RETURN

From the Journey series , Vol. 3

A fantastic final leg to a reading journey that altered, expanded, and enriched the landscape of children's literature—and...

This breathless finale to Becker's Journey trilogy (Journey, 2013; Quest, 2014) takes readers back to the intricate interior of an alternate world where crayons wield power.

To escape the loneliness of the house, where father furrows his brow over a drafting table upstairs, a white child with a brown pageboy takes up a red crayon and draws a door. Readers familiar with the series know what twinkles on the other side—a purple-plumed bird, trees hung with bobbing lanterns, a Byzantine castle just beyond. New readers will find themselves startled and exhilarated alongside the father when he discovers the improvised door and steps through. Becker's elaborate watercolor-and-pen illustrations capture the scope and mystery of this other place, where, in a few strokes, crayons conjure marvels. Such ambitious, elaborate pictures demand time, and an insistent, pulsing plot battles with their embedded reverie. A wicked, horned warrior invades the castle, seizing the magic crayons from crowned royals (the first child, a second, and a king). The father and child's mutual adventure unspools silently but with urgency. Readers remember the dad's distraction, which started both this book and the trilogy itself. When cave paintings depict the dad as the hero, casting out the villain, hearts swell and eyes well.

A fantastic final leg to a reading journey that altered, expanded, and enriched the landscape of children's literature—and surely many young people's lives . (Picture book. 3-8)

Pub Date: Aug. 2, 2016

ISBN: 978-0-7636-7730-5

Page Count: 40

Publisher: Candlewick

Review Posted Online: May 3, 2016

Kirkus Reviews Issue: May 15, 2016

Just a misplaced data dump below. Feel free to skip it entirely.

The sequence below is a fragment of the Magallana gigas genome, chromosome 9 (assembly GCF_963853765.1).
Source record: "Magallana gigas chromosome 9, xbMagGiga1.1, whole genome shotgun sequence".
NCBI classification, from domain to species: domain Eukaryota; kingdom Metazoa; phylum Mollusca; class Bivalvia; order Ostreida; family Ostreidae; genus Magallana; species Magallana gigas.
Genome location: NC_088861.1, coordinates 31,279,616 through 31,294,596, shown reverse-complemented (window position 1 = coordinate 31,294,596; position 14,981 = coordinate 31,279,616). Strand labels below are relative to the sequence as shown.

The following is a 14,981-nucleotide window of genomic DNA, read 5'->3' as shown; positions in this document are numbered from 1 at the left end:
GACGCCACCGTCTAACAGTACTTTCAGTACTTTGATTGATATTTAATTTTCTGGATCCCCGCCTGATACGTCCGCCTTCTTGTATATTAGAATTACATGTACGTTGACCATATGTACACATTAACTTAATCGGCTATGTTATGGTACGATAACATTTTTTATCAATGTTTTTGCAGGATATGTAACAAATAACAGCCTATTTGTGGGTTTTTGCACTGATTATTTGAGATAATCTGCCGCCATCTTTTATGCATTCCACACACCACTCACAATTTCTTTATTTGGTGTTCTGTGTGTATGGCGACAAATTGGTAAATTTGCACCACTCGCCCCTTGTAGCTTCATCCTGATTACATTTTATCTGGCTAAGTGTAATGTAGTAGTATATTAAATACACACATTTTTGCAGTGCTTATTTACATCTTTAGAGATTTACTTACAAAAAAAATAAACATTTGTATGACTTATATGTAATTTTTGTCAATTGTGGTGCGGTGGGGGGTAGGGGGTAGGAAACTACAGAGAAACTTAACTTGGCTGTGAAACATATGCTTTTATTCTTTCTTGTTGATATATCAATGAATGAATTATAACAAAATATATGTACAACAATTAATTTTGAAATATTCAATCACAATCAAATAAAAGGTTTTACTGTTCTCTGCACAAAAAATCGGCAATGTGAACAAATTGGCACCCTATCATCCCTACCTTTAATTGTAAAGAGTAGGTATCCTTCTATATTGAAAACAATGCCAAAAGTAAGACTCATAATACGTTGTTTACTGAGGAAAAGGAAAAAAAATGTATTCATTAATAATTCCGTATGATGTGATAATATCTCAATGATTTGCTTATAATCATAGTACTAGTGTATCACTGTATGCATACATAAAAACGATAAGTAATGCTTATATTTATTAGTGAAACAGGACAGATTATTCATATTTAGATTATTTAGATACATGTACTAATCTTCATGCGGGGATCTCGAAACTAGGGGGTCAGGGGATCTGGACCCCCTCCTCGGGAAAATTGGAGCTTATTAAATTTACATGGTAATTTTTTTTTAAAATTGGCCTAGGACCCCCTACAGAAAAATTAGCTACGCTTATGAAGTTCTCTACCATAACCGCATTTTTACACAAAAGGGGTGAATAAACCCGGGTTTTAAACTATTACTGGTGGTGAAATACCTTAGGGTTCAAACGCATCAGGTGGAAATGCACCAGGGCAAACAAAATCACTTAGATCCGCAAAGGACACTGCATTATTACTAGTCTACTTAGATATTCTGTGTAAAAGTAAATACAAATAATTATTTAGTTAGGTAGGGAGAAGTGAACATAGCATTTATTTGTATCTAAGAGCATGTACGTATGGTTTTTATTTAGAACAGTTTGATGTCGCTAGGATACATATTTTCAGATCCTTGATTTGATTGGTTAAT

SNOW PLACE LIKE HOME

From the Diary of an Ice Princess series

A jam-packed opener sure to satisfy lovers of the princess genre.

Ice princess Lina must navigate family and school in this early chapter read.

The family picnic is today. This is not a typical gathering, since Lina’s maternal relatives are a royal family of Windtamers who have power over the weather and live in castles floating on clouds. Lina herself is mixed race, with black hair and a tan complexion like her Asian-presenting mother’s; her Groundling father appears to be a white human. While making a grand entrance at the castle of her grandfather, the North Wind, she fails to successfully ride a gust of wind and crashes in front of her entire family. This prompts her stern grandfather to ask that Lina move in with him so he can teach her to control her powers. Desperate to avoid this, Lina and her friend Claudia, who is black, get Lina accepted at the Hilltop Science and Arts Academy. Lina’s parents allow her to go as long as she does lessons with grandpa on Saturdays. However, fitting in at a Groundling school is rough, especially when your powers start freak winter storms! With the story unfurling in diary format, bright-pink–highlighted grayscale illustrations help move the plot along. There are slight gaps in the storytelling and the pacing is occasionally uneven, but Lina is full of spunk and promotes self-acceptance.

A jam-packed opener sure to satisfy lovers of the princess genre. (Fantasy. 5-8)

Pub Date: June 25, 2019

ISBN: 978-1-338-35393-8

Page Count: 128

Publisher: Scholastic

Review Posted Online: March 26, 2019

Kirkus Reviews Issue: April 15, 2019

PERFECTLY NORMAN

From the Big Bright Feelings series

A heartwarming story about facing fears and acceptance.

A boy with wings learns to be himself and inspires others like him to soar, too.

Norman, a “perfectly normal” boy, never dreamed he might grow wings. Afraid of what his parents might say, he hides his new wings under a big, stuffy coat. Although the coat hides his wings from the world, Norman no longer finds joy in bathtime, playing at the park, swimming, or birthday parties. With the gentle encouragement of his parents, who see his sadness, Norman finds the courage to come out of hiding and soar. Percival (The Magic Looking Glass, 2017, etc.) depicts Norman with light skin and dark hair. Black-and-white illustrations show his father with dark skin and hair and his mother as white. The contrast of black-and-white illustrations with splashes of bright color complements the story’s theme. While Norman tries to be “normal,” the world and people around him look black and gray, but his coat stands out in yellow. Birds pop from the page in pink, green, and blue, emphasizing the joy and beauty of flying free. The final spread, full of bright color and multiracial children in flight, sets the mood for Norman’s realization on the last page that there is “no such thing as perfectly normal,” but he can be “perfectly Norman.”

A heartwarming story about facing fears and acceptance. (Picture book. 3-5)

Pub Date: May 1, 2018

ISBN: 978-1-68119-785-2

Page Count: 32

Publisher: Bloomsbury

Review Posted Online: March 3, 2018

Kirkus Reviews Issue: March 15, 2018

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